One of the remedies to fill the labor gap has been H-2A certifications, with the number of H-2A job certifications having grown more than 500 percent since 2005 and totaling 317,000 in 2021. According to the SCAR, “It is estimated that H-2A jobs now constitute approximately 10 to 15 percent of U.S. full-time equivalent jobs in crop agriculture.” But a growing dependency on H-2A certifications comes with its own intricacies. According to the SCAR, incorporating mechanization and automation of farm operations may decrease the reliance on H-2A, but the benefits of automation may take time to manifest.

The growing cost of labor is just one of the elements that contributes to a grower’s overall cost, though it’s a substantial one. “Growers indicate that labor typically accounts for more than 50 percent of their total production costs,” the SCAR notes, “and most expect labor costs to grow at 10-30 percent over the next three to five years.” So while the cost of automated innovation technology may come frontloaded, the ROI is measurable against rising expenses.

The developments happening in the world of automation are a display of the benefit of collaborative work with those who share a common objective. In this case, that objective is to increase efficiency. Organizations like JV Smith are putting the technology to work while also working with startups and innovators to make the technology useful in the field. One of the tools currently in use at JV Smith is the laser weeder from Carbon Robotics. According to the SCAR, the bulk of automation is happening in pre-harvest. Weeding is the most automated activity across all crop types, and hardware is the most popular investment method.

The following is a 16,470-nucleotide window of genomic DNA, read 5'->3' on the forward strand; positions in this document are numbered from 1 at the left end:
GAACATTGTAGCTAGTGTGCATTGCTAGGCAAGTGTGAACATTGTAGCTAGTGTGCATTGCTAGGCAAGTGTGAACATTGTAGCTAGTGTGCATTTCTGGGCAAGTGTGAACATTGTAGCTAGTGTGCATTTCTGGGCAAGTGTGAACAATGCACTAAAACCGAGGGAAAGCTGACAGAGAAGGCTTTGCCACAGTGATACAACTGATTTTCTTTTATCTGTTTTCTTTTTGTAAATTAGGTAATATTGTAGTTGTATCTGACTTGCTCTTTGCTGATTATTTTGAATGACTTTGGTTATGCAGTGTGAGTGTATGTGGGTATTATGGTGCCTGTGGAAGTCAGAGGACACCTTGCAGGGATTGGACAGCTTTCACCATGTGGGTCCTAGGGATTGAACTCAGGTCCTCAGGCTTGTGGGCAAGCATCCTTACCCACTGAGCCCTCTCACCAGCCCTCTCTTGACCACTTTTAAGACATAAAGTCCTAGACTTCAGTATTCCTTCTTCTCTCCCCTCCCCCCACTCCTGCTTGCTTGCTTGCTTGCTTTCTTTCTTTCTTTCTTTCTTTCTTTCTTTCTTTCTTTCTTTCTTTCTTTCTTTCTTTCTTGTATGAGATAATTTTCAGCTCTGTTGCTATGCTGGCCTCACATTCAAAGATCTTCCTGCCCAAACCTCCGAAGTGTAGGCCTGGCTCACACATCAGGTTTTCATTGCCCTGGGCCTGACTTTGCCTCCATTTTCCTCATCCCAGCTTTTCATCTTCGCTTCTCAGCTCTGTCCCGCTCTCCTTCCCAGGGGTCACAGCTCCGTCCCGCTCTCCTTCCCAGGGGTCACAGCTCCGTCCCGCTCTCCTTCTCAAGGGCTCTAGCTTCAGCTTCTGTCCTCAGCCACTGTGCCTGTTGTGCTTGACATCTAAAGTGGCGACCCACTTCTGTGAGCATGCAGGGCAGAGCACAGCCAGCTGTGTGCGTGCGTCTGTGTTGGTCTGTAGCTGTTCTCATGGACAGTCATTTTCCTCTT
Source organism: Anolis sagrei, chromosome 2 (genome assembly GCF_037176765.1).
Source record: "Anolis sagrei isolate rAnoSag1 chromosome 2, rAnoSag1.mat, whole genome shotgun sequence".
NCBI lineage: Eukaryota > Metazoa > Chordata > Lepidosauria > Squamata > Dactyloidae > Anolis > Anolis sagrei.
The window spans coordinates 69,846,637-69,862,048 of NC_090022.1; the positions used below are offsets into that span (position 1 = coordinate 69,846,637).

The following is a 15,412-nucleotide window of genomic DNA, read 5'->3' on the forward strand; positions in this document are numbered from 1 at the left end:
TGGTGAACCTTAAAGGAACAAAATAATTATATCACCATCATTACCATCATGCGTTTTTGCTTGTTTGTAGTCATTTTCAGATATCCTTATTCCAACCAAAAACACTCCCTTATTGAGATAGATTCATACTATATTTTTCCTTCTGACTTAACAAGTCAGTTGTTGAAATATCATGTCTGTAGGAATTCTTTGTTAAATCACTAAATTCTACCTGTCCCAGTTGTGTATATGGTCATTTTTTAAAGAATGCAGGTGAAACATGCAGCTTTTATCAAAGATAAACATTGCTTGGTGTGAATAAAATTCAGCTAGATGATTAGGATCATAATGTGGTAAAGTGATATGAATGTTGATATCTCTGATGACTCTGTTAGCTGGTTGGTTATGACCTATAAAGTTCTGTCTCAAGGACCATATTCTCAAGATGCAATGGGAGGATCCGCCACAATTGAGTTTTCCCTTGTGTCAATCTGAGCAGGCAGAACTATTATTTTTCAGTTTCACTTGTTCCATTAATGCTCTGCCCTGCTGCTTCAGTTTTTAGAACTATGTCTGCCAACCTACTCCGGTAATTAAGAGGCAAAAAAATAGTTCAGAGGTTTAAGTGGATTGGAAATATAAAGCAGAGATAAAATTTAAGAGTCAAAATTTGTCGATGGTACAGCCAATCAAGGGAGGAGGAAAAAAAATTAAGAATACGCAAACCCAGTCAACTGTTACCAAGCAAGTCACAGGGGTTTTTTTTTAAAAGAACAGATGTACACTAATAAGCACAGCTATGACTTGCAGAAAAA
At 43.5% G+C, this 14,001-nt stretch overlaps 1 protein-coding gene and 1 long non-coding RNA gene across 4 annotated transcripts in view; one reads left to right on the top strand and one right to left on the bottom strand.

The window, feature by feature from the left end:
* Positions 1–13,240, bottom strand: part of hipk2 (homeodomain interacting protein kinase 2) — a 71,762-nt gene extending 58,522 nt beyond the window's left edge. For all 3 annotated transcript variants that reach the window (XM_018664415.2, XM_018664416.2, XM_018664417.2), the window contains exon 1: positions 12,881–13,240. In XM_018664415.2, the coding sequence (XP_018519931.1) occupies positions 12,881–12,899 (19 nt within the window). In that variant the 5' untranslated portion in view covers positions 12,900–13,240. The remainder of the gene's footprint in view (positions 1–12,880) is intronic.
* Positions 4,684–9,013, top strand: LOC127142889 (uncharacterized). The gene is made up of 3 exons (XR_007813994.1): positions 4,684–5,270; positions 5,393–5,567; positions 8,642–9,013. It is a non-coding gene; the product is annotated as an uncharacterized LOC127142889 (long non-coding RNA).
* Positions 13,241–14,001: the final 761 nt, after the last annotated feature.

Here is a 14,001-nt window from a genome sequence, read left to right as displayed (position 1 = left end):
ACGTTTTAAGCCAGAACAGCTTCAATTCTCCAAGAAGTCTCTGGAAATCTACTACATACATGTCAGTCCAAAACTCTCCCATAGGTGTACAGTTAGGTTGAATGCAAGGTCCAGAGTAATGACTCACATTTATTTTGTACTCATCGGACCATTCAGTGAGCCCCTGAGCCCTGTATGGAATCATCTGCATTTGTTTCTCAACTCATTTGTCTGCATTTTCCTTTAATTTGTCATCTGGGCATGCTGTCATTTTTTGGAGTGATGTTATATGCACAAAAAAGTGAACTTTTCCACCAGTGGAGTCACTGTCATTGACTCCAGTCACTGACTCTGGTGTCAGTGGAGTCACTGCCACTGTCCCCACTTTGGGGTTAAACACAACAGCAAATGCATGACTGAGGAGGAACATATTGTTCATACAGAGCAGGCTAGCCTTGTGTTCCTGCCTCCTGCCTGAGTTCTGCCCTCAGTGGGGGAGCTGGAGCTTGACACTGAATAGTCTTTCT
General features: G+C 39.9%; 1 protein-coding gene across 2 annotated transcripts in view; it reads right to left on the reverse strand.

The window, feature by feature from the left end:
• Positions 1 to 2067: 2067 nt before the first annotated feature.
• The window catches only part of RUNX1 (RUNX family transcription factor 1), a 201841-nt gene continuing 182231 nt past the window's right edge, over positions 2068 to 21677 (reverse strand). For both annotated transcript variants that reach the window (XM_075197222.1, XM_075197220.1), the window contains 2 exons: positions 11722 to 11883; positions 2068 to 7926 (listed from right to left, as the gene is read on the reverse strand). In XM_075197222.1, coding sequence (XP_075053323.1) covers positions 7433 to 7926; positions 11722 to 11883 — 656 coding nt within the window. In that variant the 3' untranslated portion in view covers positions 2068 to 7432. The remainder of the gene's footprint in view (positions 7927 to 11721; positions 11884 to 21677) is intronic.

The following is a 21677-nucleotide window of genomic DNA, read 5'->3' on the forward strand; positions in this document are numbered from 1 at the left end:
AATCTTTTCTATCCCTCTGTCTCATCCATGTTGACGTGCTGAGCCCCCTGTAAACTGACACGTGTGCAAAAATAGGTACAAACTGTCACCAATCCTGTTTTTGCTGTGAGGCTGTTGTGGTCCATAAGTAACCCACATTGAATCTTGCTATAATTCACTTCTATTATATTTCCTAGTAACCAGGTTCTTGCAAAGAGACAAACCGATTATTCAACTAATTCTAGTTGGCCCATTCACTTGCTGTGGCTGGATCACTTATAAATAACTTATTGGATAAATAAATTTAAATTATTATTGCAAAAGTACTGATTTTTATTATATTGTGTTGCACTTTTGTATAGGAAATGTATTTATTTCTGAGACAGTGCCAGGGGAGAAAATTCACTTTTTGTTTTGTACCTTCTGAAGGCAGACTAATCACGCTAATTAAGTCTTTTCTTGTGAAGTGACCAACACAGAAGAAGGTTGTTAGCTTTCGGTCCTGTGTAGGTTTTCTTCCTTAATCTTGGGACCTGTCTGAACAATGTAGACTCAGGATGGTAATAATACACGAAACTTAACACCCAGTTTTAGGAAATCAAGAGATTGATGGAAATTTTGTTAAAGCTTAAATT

For JV Smith Companies, “We have our laser weeders,” said Kristen Smith Eshaya, President of JV Smith Companies, “and through a collaboration with our managers and Carbon Robotics, we have them weeding and thinning at the same time. We will also trial not spraying a pre-plant herbicide with the plan to use the laser weeder instead. We’re excited to always be looking for new ways to automate, be more efficient and grow a better crop.” The technology is a playable piece in navigating current circumstances. “We’re always looking for what’s going to be best for the crop, what’s going to be best for the people, and what’s going to be best for the environment,” said Smith Eshaya. “The more we can do with fewer passes on a piece of ground is ideal.”

The SCAR shows that more and more growers are investing in technology. Around 70 percent of participating growers indicated that they had invested in automation in 2022, with an average annual spend of $450,000-$500,000 per grower. With the up-front investment, grower operations are moving to alleviate some labor costs while freeing up employees to specialize in the technology or other more complicated and hard-to-automate roles. This effort is the pull that U.S. and Europe can use to keep or bring back production to the U.S. and Europe.

Specialty crop agriculture is a connected industry. The effort and push in one segment, in one company, benefits the many. “Our core competitors are also our friends,” said Smith Eshaya. “What we want to see more than anything is for demand to increase to make us all better off. I want to see a healthier world and I believe more consumption of fruits and vegetables is where we start. I don’t see my fellow farmer as my competitor, I see potato chips as my competitor. What I love most about farming is that all my co-workers and everyone I have met in the industry is passionate about what they do. Innovation is a necessity to continue doing what we love.”